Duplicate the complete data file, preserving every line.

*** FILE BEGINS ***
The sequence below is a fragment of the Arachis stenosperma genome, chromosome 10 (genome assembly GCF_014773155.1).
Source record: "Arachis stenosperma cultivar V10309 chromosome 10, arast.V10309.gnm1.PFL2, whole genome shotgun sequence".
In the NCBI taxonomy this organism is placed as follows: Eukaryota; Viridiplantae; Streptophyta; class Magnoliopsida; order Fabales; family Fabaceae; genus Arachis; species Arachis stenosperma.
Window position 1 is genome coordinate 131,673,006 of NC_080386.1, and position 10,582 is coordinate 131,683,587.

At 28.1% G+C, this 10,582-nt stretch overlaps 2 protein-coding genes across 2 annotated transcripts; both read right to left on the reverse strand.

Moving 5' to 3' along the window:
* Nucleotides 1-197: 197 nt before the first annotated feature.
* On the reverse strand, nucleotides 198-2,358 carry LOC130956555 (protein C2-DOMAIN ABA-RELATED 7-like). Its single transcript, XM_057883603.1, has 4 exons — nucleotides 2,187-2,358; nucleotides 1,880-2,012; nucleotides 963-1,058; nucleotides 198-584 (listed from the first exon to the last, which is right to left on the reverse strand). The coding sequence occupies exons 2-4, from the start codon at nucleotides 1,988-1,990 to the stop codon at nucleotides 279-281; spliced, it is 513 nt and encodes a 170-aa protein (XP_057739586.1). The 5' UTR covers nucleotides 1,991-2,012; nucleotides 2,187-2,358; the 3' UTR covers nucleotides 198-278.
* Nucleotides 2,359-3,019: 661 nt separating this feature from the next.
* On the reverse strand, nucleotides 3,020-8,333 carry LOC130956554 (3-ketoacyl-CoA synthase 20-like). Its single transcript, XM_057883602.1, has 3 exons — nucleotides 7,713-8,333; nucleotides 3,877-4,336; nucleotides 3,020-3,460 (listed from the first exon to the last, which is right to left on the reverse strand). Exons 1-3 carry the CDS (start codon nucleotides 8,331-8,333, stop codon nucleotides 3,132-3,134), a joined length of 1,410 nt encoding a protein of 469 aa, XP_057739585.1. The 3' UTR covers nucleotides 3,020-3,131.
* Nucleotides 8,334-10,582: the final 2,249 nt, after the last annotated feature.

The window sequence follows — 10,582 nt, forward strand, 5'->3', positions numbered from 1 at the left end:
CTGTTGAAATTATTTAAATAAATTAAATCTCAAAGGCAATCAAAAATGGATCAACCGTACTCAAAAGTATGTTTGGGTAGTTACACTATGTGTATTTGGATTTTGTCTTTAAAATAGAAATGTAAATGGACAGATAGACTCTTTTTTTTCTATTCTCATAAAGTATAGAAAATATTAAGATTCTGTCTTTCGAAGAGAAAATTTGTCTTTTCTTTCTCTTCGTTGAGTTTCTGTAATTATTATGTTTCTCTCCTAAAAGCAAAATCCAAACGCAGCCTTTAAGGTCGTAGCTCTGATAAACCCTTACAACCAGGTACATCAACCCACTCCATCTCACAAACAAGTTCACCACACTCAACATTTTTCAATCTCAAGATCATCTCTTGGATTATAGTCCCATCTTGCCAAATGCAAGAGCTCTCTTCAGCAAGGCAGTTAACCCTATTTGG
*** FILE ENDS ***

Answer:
The sequence below is a fragment of the Arachis stenosperma genome, chromosome 10 (genome assembly GCF_014773155.1).
Source record: "Arachis stenosperma cultivar V10309 chromosome 10, arast.V10309.gnm1.PFL2, whole genome shotgun sequence".
In the NCBI taxonomy this organism is placed as follows: Eukaryota; Viridiplantae; Streptophyta; class Magnoliopsida; order Fabales; family Fabaceae; genus Arachis; species Arachis stenosperma.
Window position 1 is genome coordinate 131,673,006 of NC_080386.1, and position 10,582 is coordinate 131,683,587.

At 28.1% G+C, this 10,582-nt stretch overlaps 2 protein-coding genes across 2 annotated transcripts; both read right to left on the reverse strand.

Moving 5' to 3' along the window:
* Nucleotides 1-197: 197 nt before the first annotated feature.
* On the reverse strand, nucleotides 198-2,358 carry LOC130956555 (protein C2-DOMAIN ABA-RELATED 7-like). Its single transcript, XM_057883603.1, has 4 exons — nucleotides 2,187-2,358; nucleotides 1,880-2,012; nucleotides 963-1,058; nucleotides 198-584 (listed from the first exon to the last, which is right to left on the reverse strand). The coding sequence occupies exons 2-4, from the start codon at nucleotides 1,988-1,990 to the stop codon at nucleotides 279-281; spliced, it is 513 nt and encodes a 170-aa protein (XP_057739586.1). The 5' UTR covers nucleotides 1,991-2,012; nucleotides 2,187-2,358; the 3' UTR covers nucleotides 198-278.
* Nucleotides 2,359-3,019: 661 nt separating this feature from the next.
* On the reverse strand, nucleotides 3,020-8,333 carry LOC130956554 (3-ketoacyl-CoA synthase 20-like). Its single transcript, XM_057883602.1, has 3 exons — nucleotides 7,713-8,333; nucleotides 3,877-4,336; nucleotides 3,020-3,460 (listed from the first exon to the last, which is right to left on the reverse strand). Exons 1-3 carry the CDS (start codon nucleotides 8,331-8,333, stop codon nucleotides 3,132-3,134), a joined length of 1,410 nt encoding a protein of 469 aa, XP_057739585.1. The 3' UTR covers nucleotides 3,020-3,131.
* Nucleotides 8,334-10,582: the final 2,249 nt, after the last annotated feature.

The window sequence follows — 10,582 nt, forward strand, 5'->3', positions numbered from 1 at the left end:
CTGTTGAAATTATTTAAATAAATTAAATCTCAAAGGCAATCAAAAATGGATCAACCGTACTCAAAAGTATGTTTGGGTAGTTACACTATGTGTATTTGGATTTTGTCTTTAAAATAGAAATGTAAATGGACAGATAGACTCTTTTTTTTCTATTCTCATAAAGTATAGAAAATATTAAGATTCTGTCTTTCGAAGAGAAAATTTGTCTTTTCTTTCTCTTCGTTGAGTTTCTGTAATTATTATGTTTCTCTCCTAAAAGCAAAATCCAAACGCAGCCTTTAAGGTCGTAGCTCTGATAAACCCTTACAACCAGGTACATCAACCCACTCCATCTCACAAACAAGTTCACCACACTCAACATTTTTCAATCTCAAGATCATCTCTTGGATTATAGTCCCATCTTGCCAAATGCAAGAGCTCTCTTCAGCAAGGCAGTTAACCCTATTTGG